• July 18, 2011 9:45 pm

      Excellent point. My reading suggests that one of the reasons they’ve been slow is fear of piracy BUT I think you’re right that tackling it head on would be a better way to do.

  2. July 18, 2011 10:49 pm

    I honestly feel that the independent publishers will lead the way on this one. (disclaimer: I am about to be published by an indie press)

    The large houses are lead by committees that have share prices as their main concern — with good reason when you consider Borders… Yet the a small press can take risks they cannot.

    A good example is Dragonfall Press ( ) Which is small, aussie, sci-fi/fantasy focused and just starting out with competitive priced ebooks devoid of all DRM.

    Did I mention that they are publishing my book sometime this year?

    Insert shameless self link:


  3. July 18, 2011 11:17 pm

    Welcome TB, thanks for your contribution and for the honesty of your disclaimer. I think you are probably right – despite your bias (!) – if the role of SPUNC (small publishers) and Readings (indie bookseller) is indicative. It’s often the small fry that do the exciting things isn’t it?

    Good luck with your book. I’m afraid I’m not a fantasy reader – haven’t even read The lord of the rings (shocking I know) – but I do know many who read fantasy. Some will read this post and will hopefully check you out.

  4. July 19, 2011 1:32 pm

    Quite a bit of old Australian literature is available on the Australian Gutenberg site in ebook format. But I must admit, as I don’t tend to read Australian literature, I’m not all that fussed about the lack Australian ebooks. Fantasy and Science Fiction small publishers seem to be the most forward in offering ebooks. I’ve purchased several from Weightless Books, an ebook site in the USA representing a group of independent publishers.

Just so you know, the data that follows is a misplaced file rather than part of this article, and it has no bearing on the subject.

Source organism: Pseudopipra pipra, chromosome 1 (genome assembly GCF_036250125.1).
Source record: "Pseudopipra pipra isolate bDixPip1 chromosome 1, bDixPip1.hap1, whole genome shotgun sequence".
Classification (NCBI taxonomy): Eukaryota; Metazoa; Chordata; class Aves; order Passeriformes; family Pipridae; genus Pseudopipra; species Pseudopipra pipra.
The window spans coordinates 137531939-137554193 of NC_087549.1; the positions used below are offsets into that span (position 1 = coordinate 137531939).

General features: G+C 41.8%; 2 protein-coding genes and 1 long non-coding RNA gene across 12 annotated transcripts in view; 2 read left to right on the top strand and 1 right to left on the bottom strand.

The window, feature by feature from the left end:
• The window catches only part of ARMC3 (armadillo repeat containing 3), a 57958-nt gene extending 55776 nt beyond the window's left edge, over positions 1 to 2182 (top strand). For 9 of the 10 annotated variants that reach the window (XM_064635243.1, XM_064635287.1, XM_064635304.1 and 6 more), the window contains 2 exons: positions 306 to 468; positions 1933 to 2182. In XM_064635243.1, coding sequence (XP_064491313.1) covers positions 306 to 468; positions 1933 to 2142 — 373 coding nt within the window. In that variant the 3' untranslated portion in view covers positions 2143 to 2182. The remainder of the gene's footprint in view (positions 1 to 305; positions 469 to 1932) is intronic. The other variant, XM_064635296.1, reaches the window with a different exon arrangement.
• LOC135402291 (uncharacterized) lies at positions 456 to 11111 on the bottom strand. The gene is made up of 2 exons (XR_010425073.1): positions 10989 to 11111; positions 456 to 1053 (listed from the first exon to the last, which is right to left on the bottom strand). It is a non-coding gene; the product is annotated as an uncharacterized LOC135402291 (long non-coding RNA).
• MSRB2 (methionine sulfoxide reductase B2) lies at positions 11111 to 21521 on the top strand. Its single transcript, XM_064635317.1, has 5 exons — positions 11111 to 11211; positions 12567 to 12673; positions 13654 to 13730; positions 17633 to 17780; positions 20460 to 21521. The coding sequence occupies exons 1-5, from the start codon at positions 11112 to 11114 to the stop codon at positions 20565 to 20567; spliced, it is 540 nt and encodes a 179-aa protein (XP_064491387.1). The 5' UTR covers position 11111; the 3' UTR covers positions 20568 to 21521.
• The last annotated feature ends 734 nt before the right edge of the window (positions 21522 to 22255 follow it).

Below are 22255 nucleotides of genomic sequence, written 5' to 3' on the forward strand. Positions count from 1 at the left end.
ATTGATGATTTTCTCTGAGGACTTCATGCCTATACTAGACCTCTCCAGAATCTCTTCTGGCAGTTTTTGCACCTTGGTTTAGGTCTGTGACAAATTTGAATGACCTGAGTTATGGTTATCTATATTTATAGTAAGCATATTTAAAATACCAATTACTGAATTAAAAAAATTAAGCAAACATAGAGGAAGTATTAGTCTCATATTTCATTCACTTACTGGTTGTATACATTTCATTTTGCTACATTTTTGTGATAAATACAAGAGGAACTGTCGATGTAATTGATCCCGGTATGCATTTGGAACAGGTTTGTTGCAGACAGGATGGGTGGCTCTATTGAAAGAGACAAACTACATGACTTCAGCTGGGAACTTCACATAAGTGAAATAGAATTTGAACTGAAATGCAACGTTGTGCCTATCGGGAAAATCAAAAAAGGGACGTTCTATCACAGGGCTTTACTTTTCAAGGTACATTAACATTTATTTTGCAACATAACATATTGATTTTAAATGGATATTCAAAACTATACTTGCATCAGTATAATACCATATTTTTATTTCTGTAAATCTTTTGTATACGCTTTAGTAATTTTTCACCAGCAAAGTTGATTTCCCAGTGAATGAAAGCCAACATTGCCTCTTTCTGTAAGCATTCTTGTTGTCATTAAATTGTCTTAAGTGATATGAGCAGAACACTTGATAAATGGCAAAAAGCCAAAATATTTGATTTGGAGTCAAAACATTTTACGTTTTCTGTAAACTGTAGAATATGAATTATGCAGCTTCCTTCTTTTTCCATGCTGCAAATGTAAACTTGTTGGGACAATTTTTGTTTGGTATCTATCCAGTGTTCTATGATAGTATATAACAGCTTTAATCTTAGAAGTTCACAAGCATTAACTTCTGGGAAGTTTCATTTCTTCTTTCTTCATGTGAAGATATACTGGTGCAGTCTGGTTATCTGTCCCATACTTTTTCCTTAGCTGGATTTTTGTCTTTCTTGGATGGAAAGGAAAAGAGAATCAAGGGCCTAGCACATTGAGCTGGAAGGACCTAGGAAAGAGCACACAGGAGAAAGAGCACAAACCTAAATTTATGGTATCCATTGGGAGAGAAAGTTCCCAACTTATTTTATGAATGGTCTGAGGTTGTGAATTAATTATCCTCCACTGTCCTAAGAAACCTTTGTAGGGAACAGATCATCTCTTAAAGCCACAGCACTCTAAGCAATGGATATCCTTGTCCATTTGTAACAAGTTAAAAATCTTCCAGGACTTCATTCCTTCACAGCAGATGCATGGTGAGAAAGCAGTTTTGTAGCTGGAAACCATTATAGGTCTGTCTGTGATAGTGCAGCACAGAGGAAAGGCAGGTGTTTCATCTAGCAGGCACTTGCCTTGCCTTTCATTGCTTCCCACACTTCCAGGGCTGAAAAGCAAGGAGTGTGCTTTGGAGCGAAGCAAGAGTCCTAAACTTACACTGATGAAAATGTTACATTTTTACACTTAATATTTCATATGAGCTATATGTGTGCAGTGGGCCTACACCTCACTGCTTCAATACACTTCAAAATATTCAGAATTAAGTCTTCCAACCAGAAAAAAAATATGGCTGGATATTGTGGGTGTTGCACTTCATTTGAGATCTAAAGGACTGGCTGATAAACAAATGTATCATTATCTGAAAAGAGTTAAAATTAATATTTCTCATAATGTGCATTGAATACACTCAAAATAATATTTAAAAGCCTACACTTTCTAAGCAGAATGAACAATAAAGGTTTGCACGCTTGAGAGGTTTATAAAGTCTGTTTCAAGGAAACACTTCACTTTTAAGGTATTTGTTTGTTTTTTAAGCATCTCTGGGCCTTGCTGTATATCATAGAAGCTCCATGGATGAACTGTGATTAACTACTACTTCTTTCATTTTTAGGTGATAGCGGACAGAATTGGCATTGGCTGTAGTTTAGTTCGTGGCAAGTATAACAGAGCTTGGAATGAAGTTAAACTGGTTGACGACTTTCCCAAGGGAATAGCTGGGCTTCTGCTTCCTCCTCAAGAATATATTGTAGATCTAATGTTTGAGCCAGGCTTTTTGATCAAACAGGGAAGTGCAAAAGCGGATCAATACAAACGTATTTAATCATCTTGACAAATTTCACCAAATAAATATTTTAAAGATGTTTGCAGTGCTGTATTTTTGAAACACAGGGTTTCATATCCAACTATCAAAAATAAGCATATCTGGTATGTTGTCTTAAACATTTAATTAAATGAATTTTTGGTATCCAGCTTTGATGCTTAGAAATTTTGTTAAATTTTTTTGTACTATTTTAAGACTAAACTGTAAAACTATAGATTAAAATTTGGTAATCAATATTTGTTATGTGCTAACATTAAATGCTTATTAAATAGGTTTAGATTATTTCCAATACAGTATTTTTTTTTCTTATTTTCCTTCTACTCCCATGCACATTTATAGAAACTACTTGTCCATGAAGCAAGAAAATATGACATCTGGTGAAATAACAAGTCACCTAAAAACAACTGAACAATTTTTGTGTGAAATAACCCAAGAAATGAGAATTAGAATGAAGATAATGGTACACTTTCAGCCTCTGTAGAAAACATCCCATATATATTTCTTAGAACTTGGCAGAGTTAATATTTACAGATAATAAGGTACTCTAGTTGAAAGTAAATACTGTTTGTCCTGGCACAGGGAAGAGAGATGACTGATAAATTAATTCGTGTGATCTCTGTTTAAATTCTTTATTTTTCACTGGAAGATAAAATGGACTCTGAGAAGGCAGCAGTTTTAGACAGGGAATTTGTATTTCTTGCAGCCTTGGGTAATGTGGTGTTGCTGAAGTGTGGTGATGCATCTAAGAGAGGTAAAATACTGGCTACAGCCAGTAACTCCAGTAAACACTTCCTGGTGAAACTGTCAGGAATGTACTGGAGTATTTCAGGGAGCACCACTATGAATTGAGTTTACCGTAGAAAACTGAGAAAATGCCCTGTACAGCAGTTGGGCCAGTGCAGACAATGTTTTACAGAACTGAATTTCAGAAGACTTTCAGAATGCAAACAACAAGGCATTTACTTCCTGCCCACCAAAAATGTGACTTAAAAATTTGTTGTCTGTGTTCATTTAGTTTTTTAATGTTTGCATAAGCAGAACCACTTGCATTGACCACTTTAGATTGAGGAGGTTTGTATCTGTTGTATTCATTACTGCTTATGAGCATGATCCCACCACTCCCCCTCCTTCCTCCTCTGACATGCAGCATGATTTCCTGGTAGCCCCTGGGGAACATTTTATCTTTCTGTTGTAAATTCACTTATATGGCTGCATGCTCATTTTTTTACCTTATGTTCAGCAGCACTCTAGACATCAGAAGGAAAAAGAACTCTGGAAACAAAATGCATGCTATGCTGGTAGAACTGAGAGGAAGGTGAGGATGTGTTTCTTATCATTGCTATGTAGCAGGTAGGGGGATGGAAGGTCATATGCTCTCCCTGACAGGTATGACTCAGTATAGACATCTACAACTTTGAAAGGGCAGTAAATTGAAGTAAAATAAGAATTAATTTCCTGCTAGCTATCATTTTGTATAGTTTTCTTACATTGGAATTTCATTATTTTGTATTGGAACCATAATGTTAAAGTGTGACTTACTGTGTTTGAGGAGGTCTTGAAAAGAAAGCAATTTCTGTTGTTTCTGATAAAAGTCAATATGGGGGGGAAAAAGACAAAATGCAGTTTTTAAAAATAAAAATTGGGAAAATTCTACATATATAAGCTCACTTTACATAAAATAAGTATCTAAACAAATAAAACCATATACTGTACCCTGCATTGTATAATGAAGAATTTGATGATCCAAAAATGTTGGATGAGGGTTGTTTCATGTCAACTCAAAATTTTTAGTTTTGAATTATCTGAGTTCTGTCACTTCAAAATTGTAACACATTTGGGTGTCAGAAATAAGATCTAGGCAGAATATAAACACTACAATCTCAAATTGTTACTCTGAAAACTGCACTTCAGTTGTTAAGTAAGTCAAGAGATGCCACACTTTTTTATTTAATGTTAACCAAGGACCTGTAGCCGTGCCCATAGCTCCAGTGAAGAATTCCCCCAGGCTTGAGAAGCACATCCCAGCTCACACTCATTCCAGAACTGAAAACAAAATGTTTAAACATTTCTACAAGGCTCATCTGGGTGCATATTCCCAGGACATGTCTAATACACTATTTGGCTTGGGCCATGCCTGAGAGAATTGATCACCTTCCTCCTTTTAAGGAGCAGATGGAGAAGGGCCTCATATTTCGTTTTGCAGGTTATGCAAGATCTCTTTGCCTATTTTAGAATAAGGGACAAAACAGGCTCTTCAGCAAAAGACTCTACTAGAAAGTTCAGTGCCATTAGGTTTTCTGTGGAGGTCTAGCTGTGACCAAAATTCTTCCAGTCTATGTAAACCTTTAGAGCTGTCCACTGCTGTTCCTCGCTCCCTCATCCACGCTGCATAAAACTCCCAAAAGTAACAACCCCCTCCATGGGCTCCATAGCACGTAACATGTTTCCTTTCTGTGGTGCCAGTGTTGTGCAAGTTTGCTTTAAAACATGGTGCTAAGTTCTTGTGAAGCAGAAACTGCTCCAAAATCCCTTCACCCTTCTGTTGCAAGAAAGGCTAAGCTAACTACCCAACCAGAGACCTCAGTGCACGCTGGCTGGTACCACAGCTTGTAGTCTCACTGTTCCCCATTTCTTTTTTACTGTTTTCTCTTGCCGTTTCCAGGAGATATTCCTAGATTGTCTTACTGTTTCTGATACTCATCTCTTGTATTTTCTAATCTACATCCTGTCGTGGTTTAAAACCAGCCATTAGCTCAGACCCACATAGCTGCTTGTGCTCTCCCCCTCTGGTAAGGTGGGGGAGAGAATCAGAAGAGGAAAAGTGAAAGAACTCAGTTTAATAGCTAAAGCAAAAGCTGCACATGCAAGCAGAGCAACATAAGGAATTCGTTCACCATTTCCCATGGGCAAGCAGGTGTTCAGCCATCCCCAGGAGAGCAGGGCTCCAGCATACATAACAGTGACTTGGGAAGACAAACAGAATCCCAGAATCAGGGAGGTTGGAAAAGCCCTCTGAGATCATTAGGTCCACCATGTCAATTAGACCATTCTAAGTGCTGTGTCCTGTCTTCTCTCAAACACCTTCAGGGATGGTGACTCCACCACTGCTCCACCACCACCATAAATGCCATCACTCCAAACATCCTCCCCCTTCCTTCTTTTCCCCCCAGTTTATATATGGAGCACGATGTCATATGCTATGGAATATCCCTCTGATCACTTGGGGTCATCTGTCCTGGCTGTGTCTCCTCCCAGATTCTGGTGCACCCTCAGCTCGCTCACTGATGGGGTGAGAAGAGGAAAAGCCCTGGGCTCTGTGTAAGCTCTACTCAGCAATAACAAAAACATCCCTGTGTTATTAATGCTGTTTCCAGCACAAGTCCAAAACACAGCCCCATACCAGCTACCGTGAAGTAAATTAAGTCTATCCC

• July 19, 2011 3:20 pm

      Thanks Anne. I was focusing on commercial publication but it would have been good to have mentioned this nonetheless – so thanks for doing though. I think you’re right, as TB has also said, about fantasy and sci fi publishers.

  5. July 20, 2011 12:46 am

    If it is any consolation, in the U.S. it is scholarly and higher ed publishers that have jumped on the e-book bandwagon and the regular commercial publishers who are dragging their heals for the same reasons they are there. Publishers are so concerned about piracy and losing money that they lock e-books down with DRM and don’t even let you own them, effectively shutting down the fair use doctrine in U.S. copyright law. Publihsers here are saying they’ve learned from the music industry but clearly they learned the wrong things. Sometimes it seems like their goal is to make it as hard as possible to get e-books. And forget trying to lend one to a friend! It’s a frustrating mess and is the reason I only read public domain e-books.

    • July 20, 2011 8:56 am

      “They’ve learned the wrong things”! Love that Stefanie. Must say that I’ve “bought” only two eBooks so far: a travel guide to Japan so I wouldn’t have to carry a large heavy tome, and Sense and sensibility for about 89cents when my free one “clagged”. I’m getting close to buying contemporary ones but they seem expensive particularly given the restrictions on their use. If you have a kindle, over here, and you buy an Aussie novel from book.ish, you can only read it online which is a bit of a disincentive though I they say the online access to the Kindle is free. (I didn’t check whether that’s through Amazon’s whispernet or their own service as I decided that that’s not for me yet.) More work needs to be done, as you say.